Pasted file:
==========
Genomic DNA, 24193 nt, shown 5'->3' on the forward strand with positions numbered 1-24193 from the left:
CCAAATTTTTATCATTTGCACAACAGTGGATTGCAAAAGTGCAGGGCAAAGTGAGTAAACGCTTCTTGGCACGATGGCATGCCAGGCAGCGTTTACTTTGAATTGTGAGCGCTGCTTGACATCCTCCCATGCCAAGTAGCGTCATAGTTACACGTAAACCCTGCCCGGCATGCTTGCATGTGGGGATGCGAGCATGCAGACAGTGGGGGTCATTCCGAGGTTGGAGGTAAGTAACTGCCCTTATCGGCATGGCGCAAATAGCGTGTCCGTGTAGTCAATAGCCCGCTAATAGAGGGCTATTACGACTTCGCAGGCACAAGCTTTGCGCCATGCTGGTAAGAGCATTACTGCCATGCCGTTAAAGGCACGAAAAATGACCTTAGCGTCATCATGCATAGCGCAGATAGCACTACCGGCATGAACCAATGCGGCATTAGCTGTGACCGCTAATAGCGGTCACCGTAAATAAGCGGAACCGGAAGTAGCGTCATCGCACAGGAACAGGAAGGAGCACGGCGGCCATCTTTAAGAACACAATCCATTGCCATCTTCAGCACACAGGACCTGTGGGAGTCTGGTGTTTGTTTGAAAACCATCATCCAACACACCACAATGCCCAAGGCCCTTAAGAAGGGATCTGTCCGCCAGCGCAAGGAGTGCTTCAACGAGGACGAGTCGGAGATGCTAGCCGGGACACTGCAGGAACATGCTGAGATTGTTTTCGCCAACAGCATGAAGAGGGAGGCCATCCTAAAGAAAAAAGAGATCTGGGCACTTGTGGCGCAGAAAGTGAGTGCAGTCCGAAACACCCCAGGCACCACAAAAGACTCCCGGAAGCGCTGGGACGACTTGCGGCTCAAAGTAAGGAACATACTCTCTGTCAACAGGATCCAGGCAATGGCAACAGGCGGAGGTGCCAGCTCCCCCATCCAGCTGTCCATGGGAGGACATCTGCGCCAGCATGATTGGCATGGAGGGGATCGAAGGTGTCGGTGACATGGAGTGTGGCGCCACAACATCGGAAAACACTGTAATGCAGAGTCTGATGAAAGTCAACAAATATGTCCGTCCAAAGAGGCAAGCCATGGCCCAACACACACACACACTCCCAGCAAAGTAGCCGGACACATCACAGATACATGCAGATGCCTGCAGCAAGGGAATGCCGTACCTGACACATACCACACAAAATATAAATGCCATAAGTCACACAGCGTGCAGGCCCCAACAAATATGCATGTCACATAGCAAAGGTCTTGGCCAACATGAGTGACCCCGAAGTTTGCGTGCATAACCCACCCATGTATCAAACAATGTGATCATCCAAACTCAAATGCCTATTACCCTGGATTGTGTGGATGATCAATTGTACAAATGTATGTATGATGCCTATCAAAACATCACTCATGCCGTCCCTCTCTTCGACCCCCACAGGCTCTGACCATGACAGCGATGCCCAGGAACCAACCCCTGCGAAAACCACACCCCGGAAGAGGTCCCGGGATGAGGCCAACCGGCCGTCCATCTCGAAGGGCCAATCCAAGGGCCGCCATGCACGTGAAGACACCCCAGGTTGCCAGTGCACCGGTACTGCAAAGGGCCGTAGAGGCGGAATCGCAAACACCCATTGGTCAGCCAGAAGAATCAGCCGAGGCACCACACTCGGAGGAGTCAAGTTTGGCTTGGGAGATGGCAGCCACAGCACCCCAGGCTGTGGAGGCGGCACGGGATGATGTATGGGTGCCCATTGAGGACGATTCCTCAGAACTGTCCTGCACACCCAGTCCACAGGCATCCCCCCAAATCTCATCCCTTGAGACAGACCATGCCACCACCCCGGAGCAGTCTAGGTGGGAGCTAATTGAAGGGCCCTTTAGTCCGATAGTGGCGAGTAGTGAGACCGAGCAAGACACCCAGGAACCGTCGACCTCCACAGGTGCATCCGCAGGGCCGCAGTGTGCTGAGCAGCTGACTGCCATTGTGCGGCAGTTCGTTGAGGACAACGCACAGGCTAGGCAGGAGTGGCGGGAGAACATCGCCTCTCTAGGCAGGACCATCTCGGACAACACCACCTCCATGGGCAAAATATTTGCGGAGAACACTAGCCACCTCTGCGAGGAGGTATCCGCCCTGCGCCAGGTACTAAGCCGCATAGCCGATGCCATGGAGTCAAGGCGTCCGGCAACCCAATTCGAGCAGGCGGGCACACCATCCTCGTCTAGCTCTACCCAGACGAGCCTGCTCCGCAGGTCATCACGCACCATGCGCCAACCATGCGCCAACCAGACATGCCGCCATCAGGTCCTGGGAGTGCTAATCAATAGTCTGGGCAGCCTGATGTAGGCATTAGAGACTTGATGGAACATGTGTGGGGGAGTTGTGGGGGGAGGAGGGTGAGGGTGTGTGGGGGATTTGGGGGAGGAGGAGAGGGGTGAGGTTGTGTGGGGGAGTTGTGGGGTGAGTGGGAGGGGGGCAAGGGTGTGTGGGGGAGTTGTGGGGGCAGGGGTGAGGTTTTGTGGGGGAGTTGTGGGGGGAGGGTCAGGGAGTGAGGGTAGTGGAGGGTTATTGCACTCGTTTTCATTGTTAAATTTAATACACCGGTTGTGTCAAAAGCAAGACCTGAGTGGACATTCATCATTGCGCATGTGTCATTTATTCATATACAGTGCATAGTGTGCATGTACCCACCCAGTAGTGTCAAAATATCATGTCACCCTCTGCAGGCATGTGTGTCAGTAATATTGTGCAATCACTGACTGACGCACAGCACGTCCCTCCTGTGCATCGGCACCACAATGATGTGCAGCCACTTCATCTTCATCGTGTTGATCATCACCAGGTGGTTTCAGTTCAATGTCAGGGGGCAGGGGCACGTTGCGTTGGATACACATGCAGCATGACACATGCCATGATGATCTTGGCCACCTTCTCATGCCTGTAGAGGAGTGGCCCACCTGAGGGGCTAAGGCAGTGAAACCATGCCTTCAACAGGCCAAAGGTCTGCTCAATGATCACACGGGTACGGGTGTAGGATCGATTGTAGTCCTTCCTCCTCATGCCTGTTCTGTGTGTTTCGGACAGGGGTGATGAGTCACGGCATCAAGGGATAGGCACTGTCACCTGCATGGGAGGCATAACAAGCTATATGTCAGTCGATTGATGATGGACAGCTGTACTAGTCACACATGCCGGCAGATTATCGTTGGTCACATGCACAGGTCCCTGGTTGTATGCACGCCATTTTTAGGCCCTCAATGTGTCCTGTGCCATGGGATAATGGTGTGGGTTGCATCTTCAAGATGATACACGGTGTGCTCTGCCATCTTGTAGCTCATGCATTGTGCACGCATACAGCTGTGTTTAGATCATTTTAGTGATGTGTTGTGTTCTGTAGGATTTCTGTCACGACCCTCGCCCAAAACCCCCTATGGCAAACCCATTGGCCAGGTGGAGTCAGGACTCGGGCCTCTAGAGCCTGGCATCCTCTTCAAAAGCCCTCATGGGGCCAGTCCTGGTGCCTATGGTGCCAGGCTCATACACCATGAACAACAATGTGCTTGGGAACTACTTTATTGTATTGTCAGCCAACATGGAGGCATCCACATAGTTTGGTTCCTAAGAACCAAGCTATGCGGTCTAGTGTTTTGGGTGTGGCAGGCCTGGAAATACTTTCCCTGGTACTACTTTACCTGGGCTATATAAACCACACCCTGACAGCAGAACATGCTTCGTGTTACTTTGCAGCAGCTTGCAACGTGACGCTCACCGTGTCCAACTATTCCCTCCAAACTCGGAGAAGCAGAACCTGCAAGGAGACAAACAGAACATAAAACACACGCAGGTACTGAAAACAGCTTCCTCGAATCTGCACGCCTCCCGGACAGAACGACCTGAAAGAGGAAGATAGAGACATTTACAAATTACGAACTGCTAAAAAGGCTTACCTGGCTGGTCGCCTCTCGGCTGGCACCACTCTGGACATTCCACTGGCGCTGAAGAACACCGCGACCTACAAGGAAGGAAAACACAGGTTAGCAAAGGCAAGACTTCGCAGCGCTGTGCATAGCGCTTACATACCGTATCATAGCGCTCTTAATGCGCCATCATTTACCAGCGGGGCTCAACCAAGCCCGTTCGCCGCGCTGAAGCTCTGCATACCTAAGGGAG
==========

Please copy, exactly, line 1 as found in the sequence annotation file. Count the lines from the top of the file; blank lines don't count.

Genomic DNA, 24193 nt, shown 5'->3' on the forward strand with positions numbered 1-24193 from the left: